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Archive for the ‘Shared Shelf’ Category

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There are many reasons why a project administrator might want to suppress or delete records on their projects in Shared Shelf.

What’s the difference? Deleting, as you probably guessed, gets rid of the record entirely. Suppressing, on the other hand, only retracts the media file and data from the published environment so it is no longer viewable to end users. The advantage is that you can always return to the record to edit the data or replace the media for republishing at a later time.

For that reason, we suggest that if you want to delete a record, you suppress first so the records are automatically retracted from the published environments.

The process is very straightforward. Learn how to do it on the Shared Shelf support site.

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By now you know that Shared Shelf Commons is Shared Shelf’s open-access library of digital media. And you know that its contents include everything from flowers and turtles to medicine labels and political memorabilia. And you may even be aware that Shared Shelf Commons’ collections are now accessible alongside the images in the Artstor Digital Library. But did you know that the Commons are also becoming a great resource for theatre studies? Four collections are now offering a fascinating view of the history and art of theatre, including books, costume and set design, and even photographs of productions.

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square_logo (2)If you want your Shared Shelf project to be discoverable with the faceted search functionality in the Artstor Workspace or Shared Shelf Commons, you should always include Artstor Classification and Artstor Country. Get the full details in the Shared Shelf support site.

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square_logo (2)Confused about how Shared Shelf Commons fits in with the Artstor Digital Library and what we mean by the Artstor Workspace? We hear you! Let’s clear up the difference between Artstor the organization, your institution’s Artstor Workspace, the Artstor Digital Library, and Shared Shelf Commons.

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Jacksonville Female Academy

The students of the Jacksonville Female Academy seated in front of Academy Hall, ca. 1890. The team at Illinois College plans to incorporate this photo into the Jacksonville Female Academy collection on Shared Shelf Commons.

Jenny Barker Devine, Associate Professor of History at Illinois College and the author of On Behalf of the Family Farm, shares her thoughts on how the Consortium on Digital Resources for Teaching and Research will impact her upcoming book. This essay first appeared on her blog American Athena.

With American Athena, I want to write a new kind of book – one that exists in a dynamic and living space, responsive to readers and as instructive in design as it is in content. This new kind of book acknowledges the reader as an active participant in producing new knowledge. A kind of crowdsourcing.

In addition to the blog and the book manuscript, I am creating online collections that will allow you, the reader, to interact with the same documents, photographs, and artifacts that I see (and hopefully offer your own interpretations of them). With any luck and lots of hard work, the first images will be available in spring 2016.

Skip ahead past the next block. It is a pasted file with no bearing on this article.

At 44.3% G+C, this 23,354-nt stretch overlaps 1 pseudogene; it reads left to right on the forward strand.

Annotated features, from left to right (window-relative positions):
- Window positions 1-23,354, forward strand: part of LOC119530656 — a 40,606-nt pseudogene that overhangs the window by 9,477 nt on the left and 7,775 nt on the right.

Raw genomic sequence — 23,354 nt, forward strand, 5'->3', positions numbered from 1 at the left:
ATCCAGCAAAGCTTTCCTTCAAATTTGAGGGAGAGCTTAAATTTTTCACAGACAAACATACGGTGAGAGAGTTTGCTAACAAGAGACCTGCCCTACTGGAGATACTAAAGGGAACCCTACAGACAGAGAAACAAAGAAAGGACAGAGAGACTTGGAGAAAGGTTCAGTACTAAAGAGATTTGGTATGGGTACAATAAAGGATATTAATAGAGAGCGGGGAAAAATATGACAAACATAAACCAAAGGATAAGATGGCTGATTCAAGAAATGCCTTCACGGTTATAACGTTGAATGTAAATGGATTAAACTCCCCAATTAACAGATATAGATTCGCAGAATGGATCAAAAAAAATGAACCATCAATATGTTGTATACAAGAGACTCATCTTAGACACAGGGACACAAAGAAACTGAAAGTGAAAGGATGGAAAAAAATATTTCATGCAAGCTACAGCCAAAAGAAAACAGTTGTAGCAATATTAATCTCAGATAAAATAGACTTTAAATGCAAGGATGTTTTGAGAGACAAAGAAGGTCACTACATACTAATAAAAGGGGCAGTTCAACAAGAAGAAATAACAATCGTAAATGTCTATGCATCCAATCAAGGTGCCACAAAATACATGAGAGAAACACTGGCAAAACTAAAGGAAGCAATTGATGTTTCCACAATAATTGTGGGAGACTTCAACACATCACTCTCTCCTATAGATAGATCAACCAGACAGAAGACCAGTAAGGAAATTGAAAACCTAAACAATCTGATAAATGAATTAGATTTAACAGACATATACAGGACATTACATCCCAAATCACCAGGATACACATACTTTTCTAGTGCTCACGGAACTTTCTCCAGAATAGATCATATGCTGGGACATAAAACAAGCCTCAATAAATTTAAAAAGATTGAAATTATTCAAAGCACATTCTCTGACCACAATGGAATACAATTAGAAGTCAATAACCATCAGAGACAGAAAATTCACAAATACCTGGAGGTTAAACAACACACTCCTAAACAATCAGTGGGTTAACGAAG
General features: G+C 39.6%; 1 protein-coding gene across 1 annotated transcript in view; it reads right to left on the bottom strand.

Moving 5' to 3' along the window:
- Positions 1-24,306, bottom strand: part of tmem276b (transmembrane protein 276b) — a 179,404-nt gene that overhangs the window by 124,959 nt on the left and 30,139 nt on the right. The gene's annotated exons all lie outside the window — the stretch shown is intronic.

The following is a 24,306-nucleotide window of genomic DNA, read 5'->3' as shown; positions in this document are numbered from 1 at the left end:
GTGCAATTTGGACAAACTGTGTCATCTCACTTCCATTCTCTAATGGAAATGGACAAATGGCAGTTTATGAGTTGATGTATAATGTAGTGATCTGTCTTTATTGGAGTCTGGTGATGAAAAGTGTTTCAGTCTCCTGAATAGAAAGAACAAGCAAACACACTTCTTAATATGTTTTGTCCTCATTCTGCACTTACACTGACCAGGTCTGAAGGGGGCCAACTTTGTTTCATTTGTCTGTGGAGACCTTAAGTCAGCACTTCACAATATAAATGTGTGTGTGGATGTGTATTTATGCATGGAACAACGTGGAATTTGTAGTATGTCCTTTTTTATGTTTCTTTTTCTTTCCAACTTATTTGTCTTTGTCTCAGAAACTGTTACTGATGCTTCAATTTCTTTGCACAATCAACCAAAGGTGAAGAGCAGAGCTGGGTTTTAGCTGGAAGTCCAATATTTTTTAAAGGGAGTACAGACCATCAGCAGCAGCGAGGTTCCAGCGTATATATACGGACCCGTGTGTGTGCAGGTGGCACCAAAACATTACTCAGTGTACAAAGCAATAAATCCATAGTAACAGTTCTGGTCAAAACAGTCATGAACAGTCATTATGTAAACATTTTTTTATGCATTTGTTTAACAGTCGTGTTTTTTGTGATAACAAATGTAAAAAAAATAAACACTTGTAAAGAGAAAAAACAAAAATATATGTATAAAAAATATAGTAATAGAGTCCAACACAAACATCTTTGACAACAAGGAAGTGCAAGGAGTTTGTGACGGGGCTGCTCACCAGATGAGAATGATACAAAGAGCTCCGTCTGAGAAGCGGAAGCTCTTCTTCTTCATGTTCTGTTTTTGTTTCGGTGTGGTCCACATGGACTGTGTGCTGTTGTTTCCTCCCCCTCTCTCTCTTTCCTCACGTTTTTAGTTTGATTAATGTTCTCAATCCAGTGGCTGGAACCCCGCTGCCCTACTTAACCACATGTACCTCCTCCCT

This is something I’ve wanted to do for a while, but Illinois College’s digital infrastructure just didn’t support my end goal. Then, Danielle Trierweiler, IC’s Digital Services Librarian, approached me last spring with the idea to apply for the Council of Independent Colleges’ Consortium on Digital Resources for Teaching and Research, which, in cooperation with Artstor, provides Consortium members with access to Shared Shelf, “a cloud-based asset management service.” This allows us to make key records of the Khalaf Al Habtoor Archives available to a global audience and forces me, at an early stage, to curate important documents central to my research. As an author, I find this incredibly exciting.

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shsh_omekaDid you know that with Shared Shelf you can publish your collections to locally hosted Omeka.org sites or to their hosted sites at Omeka.net?

Visit our Shared Shelf support site for step-by-step instructions. You’ll also find great external resources, including Omeka’s own support information and a helpful blog post by a digital humanities scholar with instructions for building your own locally hosted Omeka install.

Best of all, you’ll also find a list of awesome Omeka sites your colleagues have built using the Shared Shelf plugin, from campus history to faculty artwork and local architecture.

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ArtstorEarlier this summer we announced that with $2.2 million in support from the Andrew W. Mellon Foundation, Artstor and the Council of Independent Colleges (CIC) will support the digital documentation of collections held by 42 liberal arts colleges and universities. The Consortium on Digital Resources for Teaching and Research, as the project is known, subsidizes the use of Shared Shelf, Artstor’s digital asset management service, to catalog the institutions’ collections and make them publicly accessible via the Digital Public Library of America (DPLA).

Though the project has barely started, the schools’ local newspapers are already expressing enthusiasm:

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